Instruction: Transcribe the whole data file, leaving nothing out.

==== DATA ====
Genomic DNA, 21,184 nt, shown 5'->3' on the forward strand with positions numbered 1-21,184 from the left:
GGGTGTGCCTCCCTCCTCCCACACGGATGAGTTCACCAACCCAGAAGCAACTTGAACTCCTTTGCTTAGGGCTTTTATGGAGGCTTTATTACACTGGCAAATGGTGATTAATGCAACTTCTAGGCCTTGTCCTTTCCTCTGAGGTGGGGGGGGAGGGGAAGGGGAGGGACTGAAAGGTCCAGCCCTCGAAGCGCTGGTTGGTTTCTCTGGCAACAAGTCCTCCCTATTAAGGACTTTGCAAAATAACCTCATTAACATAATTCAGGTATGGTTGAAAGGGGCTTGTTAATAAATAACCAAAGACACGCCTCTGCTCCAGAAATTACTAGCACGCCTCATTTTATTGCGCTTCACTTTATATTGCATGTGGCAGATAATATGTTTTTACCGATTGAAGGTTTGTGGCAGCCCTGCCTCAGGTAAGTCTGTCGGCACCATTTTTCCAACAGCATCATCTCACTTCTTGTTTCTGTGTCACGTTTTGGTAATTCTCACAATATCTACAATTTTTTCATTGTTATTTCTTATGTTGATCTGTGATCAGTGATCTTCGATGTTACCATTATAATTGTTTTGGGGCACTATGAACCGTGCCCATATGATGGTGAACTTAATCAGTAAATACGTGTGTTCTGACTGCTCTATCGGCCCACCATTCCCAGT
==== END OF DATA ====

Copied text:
Genomic DNA, 21,184 nt, shown 5'->3' on the forward strand with positions numbered 1-21,184 from the left:
GGGTGTGCCTCCCTCCTCCCACACGGATGAGTTCACCAACCCAGAAGCAACTTGAACTCCTTTGCTTAGGGCTTTTATGGAGGCTTTATTACACTGGCAAATGGTGATTAATGCAACTTCTAGGCCTTGTCCTTTCCTCTGAGGTGGGGGGGGAGGGGAAGGGGAGGGACTGAAAGGTCCAGCCCTCGAAGCGCTGGTTGGTTTCTCTGGCAACAAGTCCTCCCTATTAAGGACTTTGCAAAATAACCTCATTAACATAATTCAGGTATGGTTGAAAGGGGCTTGTTAATAAATAACCAAAGACACGCCTCTGCTCCAGAAATTACTAGCACGCCTCATTTTATTGCGCTTCACTTTATATTGCATGTGGCAGATAATATGTTTTTACCGATTGAAGGTTTGTGGCAGCCCTGCCTCAGGTAAGTCTGTCGGCACCATTTTTCCAACAGCATCATCTCACTTCTTGTTTCTGTGTCACGTTTTGGTAATTCTCACAATATCTACAATTTTTTCATTGTTATTTCTTATGTTGATCTGTGATCAGTGATCTTCGATGTTACCATTATAATTGTTTTGGGGCACTATGAACCGTGCCCATATGATGGTGAACTTAATCAGTAAATACGTGTGTTCTGACTGCTCTATCGGCCCACCATTCCCAGT